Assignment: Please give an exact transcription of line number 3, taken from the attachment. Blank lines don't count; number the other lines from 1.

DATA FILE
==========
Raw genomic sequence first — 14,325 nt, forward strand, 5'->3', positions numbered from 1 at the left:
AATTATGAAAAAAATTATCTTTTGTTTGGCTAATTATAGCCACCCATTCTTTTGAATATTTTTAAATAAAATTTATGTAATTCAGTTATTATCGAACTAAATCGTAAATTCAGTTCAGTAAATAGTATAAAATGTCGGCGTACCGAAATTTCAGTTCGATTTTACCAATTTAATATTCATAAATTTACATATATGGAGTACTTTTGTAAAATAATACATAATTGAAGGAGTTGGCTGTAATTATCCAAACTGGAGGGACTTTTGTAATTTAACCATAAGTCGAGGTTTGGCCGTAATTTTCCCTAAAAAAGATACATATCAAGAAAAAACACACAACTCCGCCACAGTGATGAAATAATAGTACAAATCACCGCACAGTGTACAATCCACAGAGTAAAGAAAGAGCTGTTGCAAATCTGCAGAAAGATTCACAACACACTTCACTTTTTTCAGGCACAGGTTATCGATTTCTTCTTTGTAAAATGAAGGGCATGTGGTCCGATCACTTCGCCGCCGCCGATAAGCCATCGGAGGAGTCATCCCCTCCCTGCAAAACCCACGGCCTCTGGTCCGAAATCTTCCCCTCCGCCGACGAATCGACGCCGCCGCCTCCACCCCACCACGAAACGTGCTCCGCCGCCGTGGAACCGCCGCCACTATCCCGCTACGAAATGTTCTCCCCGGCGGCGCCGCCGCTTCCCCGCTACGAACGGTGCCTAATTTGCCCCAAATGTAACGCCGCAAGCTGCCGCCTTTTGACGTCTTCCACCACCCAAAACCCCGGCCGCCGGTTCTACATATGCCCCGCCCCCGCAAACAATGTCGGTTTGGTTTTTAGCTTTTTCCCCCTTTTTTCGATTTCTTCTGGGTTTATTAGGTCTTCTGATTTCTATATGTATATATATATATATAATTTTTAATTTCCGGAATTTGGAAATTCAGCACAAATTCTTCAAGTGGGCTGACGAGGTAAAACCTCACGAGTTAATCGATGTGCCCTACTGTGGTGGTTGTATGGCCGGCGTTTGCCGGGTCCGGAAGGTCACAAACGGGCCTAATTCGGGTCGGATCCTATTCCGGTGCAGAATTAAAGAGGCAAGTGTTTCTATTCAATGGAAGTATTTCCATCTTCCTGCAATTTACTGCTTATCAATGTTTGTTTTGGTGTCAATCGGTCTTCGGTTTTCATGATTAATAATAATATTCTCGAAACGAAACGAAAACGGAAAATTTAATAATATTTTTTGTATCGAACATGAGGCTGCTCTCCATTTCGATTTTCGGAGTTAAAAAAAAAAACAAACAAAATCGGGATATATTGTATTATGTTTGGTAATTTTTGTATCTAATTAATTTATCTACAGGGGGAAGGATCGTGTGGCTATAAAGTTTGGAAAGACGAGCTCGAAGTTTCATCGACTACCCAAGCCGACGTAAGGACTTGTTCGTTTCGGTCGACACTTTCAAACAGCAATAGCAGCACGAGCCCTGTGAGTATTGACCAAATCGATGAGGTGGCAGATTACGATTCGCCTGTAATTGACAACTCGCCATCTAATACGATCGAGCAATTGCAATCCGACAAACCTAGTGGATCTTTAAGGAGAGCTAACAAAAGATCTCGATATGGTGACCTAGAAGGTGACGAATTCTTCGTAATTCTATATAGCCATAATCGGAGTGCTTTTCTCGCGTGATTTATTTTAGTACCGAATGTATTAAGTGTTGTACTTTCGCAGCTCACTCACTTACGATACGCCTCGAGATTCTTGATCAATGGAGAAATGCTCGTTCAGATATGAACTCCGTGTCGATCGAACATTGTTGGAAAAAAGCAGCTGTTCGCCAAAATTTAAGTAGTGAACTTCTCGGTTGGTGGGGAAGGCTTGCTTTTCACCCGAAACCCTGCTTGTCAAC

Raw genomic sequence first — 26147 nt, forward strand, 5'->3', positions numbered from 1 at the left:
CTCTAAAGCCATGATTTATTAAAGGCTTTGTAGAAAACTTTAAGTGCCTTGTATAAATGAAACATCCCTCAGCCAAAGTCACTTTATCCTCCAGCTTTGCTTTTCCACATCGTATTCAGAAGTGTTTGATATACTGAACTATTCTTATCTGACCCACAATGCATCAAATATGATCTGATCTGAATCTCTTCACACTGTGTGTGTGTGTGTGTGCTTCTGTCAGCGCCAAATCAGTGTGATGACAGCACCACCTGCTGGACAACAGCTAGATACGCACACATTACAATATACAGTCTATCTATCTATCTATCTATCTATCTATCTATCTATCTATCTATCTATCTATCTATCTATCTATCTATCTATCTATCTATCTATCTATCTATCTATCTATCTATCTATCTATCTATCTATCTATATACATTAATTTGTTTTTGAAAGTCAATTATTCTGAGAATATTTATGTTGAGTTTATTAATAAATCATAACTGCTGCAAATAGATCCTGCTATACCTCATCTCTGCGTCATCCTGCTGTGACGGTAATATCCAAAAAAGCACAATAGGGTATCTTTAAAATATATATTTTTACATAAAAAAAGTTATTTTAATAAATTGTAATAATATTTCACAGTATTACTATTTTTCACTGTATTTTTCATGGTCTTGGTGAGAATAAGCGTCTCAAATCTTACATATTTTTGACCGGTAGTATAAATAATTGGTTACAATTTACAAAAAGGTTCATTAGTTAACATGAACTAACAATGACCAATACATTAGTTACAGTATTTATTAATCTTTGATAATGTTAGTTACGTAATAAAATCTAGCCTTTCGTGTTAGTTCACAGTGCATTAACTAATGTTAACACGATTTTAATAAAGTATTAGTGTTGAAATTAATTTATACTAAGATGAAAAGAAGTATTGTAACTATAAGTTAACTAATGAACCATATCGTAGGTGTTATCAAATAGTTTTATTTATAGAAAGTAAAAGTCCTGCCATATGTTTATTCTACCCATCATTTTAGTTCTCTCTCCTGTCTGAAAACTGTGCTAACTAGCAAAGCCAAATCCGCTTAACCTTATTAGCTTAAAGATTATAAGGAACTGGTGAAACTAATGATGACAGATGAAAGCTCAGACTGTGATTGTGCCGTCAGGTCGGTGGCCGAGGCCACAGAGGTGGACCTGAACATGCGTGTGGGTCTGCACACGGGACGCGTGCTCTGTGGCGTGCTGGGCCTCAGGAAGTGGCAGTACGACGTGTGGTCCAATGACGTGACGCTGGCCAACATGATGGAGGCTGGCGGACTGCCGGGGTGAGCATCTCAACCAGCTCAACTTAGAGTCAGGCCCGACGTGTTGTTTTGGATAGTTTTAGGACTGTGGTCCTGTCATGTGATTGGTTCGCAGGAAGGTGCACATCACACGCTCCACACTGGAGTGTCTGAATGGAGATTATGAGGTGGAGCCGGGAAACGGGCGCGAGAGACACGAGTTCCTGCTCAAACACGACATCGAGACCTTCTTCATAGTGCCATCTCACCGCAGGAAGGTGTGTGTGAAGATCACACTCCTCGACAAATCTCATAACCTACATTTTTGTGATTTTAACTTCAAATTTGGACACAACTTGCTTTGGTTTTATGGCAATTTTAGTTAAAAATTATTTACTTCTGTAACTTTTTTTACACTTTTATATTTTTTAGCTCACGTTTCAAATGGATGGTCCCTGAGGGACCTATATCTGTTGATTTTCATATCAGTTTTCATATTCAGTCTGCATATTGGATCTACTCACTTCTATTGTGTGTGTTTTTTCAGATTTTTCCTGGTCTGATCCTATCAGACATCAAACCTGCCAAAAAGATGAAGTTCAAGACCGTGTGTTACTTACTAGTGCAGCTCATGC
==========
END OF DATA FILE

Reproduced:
Raw genomic sequence first — 26147 nt, forward strand, 5'->3', positions numbered from 1 at the left: